# Determining the uncertainty of the coefficient of friction

1. Jan 31, 2016

### Nick tringali

1. The problem statement, all variables and given/known data

So far i know that the uncertainty of the force of friction is +/- 0.1 and the uncertainty of the force normal is +/- 0.1 also.
2. Relevant equations
Force of friction=(myoo)(force normal)
Myoo= force friction / force normal

3. The attempt at a solution
My data is
Force of friction | myoo | fnormal
0.0 | 0.0 | 0.0
1.4 | 0.264 | 5.3
1.9 | 0.260 | 7.3
3.2 | 0.262 | 12.2
4.1 | 0.272 | 15.1
4.6 | 0.269 | 17.1
Thats my calculated data so first I added 0.1 to1.4 and got 1.5 then I added 0.1 to 5.3 and got 5.4 then divided 1.5/5.4 and got 0.27777 (which is my max myoo value) now to get the min value I subtracted 0.1 from 1.4 and 5.3 and divided again 1.3/5.2 and got .25 for the min myoo value then i subtracter 0.27777 from 0.25 and got my uncertanty to be 0.0277, the problem is i tryed the same prossess with another set of values from my data table and got a different uncertainty. For the last set of numbers with frictonal force of 4.6 i got the uncerntanty to be 0.00855 (i did the same process as before) All of my class mates are doing different ways.

2. Jan 31, 2016

### Simon Bridge

This does not make sense to me ...
You need to be clear about what is being attempted ... myoo is the coefficient of friction I take it?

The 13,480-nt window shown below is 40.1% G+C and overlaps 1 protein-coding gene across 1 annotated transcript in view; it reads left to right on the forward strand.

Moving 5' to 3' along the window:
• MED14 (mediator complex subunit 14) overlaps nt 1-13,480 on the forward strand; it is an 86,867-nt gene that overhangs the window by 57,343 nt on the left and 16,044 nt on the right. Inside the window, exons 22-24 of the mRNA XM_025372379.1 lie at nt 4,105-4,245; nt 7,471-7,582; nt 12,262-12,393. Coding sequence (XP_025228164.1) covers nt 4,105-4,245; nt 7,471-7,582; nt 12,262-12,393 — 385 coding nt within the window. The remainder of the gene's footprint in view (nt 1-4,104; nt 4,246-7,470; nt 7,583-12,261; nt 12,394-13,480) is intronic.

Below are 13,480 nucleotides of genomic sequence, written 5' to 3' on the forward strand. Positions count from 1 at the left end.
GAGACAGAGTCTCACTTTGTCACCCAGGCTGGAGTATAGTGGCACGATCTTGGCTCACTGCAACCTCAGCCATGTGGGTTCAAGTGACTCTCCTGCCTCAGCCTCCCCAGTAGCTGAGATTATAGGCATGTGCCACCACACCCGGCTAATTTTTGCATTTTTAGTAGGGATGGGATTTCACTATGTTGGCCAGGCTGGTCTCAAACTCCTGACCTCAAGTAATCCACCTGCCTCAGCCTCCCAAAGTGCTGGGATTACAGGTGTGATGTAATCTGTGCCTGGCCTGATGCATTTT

I cannot tell what you have done -

Let f = ffriction is the friction force, N = fnormal is the normal force, and mu or $\mu$ is myoo is the coefficient of friction. (saves typing)
You would normally want to measure f and N to calculate mu.
You say you have calculated all three for the table ... your problem statement gives uncertainties for f and N, which suggests a measurement for f and N.

OK: assuming you have friction $f\pm\sigma_f$ and normal force $N\pm\sigma_N$ then $\mu = f/N$ - f and N are independant and divided so you propagate the relative errors (percentage errors).

The rule is as for $z=xy$, i.e. $$\left(\frac{\sigma_z}{z}\right)^2=\left(\frac{\sigma_x}{x}\right)^2+\left(\frac{\sigma_y}{y}\right)^2$$

... this you'd do for every line, giving you the uncertainty for each value of mu.

Better: plot a graph of f vs N - the slope will be mu, and you can calculate the uncertainty of the slope.
Also better - find the mean and standard deviation of the mu column of your table ... the value of mu is $\mu = \mu_{ave} \pm \sigma /\sqrt{n}$ where n is the number of entries in the columb.

Note: your table mu value for f=0 is wrong. But I don't know what you actually did: I'm just guessing.
It may help you to see:
https://www.physicsforums.com/threads/uncertainty-of-an-average.612633/

Last edited: Jan 31, 2016
3. Jan 31, 2016

### Nick tringali

Thanks simon, but what do those symbols in the numerator represent?

That is uncertainty right?

Would each value of myoo have there own different uncertainty then, I was looking for the uncertainty for the myoo column as a whole, sorry if im not following you 100%. Should i just use that formula you gave?

I also have a graph like that and the slope too of the line of best fit.

Last edited by a moderator: Feb 1, 2016
4. Feb 1, 2016

### Staff: Mentor

You can edit your posts if you want to add something. I merged your posts.

The symbols in the numerators are the uncertainties, right.
Correct. You can calculate an overall uncertainty out of those different values later.
Yes. Or use the fit approach.

Unrelated:
A (positive) fraction gets maximal if the numerator is maximal and the denominator is minimal. 1.5/5.2 is larger than 1.5/5.4. But that approach is not right anyway.

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